The report offers a breakdown of the socioeconomic landscape, exploring demographics, employment and the challenges that comes with being a female in the workplace, among other topics, Variety reported.
Among the highlights: Nearly half of respondents felt they should be further along in their career and 55 percent of women of color felt they were behind in their careers.
When it comes to having children, 61 percent said that having career was a factor in decisions about having or raising children while 22 percent said career considerations influenced their decision to have fewer children or none at all.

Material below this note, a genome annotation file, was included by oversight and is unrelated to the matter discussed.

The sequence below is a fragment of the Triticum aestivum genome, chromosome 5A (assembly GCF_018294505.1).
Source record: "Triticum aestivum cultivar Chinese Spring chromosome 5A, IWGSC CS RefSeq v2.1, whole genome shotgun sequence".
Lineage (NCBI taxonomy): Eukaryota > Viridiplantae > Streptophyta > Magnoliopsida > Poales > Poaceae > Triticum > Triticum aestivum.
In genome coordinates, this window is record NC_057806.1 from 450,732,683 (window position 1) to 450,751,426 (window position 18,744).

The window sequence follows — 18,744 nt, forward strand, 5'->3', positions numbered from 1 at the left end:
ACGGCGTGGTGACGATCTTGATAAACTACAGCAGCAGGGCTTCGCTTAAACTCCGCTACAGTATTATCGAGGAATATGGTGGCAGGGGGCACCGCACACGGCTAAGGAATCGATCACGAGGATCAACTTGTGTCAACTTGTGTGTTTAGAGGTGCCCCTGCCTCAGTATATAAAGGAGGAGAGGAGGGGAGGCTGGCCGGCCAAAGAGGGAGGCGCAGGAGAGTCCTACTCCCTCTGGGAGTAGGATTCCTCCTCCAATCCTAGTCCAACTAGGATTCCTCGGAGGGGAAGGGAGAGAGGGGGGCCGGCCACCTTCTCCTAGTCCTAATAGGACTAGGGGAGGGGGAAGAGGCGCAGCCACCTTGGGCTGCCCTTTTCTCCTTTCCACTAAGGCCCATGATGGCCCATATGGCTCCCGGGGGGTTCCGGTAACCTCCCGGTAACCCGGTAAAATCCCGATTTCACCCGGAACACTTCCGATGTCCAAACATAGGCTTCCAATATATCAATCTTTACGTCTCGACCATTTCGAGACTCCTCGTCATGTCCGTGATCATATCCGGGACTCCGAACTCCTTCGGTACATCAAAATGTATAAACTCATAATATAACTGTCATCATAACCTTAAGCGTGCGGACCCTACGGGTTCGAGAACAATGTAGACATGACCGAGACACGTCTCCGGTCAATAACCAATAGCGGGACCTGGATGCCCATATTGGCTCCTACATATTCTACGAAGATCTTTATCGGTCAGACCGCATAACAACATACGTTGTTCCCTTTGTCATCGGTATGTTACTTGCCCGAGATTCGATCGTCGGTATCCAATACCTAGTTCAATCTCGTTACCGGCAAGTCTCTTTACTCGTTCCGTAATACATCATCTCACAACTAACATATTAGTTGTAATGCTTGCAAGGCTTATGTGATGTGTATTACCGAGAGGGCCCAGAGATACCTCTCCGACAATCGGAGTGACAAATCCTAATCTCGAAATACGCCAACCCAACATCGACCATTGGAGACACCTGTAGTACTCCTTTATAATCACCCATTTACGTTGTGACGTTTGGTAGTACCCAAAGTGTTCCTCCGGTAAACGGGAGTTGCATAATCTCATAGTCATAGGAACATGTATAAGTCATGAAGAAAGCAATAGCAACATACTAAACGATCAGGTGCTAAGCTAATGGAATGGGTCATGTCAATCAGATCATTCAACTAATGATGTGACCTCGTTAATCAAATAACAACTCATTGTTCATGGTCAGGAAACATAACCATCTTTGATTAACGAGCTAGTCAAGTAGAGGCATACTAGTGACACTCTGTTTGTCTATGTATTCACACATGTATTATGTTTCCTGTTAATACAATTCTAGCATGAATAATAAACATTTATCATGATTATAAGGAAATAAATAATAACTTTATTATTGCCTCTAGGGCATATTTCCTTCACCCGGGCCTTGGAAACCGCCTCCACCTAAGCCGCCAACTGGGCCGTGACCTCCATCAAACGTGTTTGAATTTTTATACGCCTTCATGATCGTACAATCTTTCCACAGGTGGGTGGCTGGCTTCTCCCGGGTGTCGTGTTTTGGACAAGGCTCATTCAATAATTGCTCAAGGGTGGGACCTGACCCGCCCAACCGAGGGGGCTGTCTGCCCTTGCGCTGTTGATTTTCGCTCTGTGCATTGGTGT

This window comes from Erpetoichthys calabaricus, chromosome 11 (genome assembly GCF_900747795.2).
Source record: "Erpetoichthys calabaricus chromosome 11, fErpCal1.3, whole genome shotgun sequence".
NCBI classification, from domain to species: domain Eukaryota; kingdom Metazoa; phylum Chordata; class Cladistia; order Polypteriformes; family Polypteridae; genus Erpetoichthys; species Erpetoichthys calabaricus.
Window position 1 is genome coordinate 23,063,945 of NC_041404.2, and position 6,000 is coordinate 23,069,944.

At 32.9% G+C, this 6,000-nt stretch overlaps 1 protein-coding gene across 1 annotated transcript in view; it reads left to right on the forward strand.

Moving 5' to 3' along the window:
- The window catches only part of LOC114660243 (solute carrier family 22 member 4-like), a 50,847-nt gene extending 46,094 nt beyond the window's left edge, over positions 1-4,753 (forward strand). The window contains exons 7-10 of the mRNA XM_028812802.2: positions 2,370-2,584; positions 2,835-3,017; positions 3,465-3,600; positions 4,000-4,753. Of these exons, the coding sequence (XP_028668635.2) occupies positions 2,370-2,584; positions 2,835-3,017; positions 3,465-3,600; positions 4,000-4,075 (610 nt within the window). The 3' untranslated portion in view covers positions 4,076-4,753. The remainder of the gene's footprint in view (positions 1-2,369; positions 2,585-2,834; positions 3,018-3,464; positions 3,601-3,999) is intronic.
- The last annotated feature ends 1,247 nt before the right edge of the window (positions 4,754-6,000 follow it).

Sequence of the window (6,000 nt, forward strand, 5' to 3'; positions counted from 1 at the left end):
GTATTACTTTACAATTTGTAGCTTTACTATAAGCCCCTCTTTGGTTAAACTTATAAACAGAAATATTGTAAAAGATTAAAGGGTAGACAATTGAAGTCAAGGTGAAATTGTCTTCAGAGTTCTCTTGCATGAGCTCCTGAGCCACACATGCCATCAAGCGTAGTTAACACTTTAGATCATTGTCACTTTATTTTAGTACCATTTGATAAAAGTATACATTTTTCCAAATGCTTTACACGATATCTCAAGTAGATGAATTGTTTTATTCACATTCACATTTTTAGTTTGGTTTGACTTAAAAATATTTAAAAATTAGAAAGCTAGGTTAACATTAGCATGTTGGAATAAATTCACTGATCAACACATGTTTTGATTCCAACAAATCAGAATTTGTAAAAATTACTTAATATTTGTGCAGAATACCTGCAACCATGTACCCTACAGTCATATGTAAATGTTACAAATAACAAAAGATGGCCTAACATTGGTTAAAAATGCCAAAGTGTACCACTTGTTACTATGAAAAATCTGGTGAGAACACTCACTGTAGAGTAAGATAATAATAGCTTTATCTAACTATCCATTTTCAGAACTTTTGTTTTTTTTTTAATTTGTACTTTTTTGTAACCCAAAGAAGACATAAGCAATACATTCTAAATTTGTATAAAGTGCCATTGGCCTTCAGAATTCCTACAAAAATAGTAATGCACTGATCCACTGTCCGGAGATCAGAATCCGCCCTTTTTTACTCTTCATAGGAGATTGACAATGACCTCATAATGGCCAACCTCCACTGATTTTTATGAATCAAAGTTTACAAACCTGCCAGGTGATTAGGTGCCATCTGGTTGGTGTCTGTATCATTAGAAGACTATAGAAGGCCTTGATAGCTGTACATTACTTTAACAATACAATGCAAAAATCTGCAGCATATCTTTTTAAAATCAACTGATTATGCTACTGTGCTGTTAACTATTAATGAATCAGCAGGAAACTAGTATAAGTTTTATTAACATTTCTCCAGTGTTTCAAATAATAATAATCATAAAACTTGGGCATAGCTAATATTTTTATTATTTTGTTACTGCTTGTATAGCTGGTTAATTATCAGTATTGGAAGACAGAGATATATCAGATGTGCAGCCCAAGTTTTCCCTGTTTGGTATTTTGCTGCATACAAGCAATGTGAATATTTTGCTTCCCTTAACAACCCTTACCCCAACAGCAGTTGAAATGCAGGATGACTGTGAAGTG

Self-employed freelancers experienced gender bias most out of other employment types, at 68 percent of women working in music production, recording, performance, music media and journalism, 60 to 70 percent reported experiencing gender bias, but only 39 percent of those working on the business and admin side felt this way.
In general, women didn’t have a positive view of most workplace practice — particularly negative was their view of compensation, with 57 percent rating it negatively.
A few encouraging findings stood out, too: 92 percent of women who had been mentored considered it a positive experience for career growth (women with mentors were also likely to earn $40,000 more compared to those without mentors). And overall, 72 percent of women working in the music industry considered themselves extremely or somewhat satisfied with their primary job.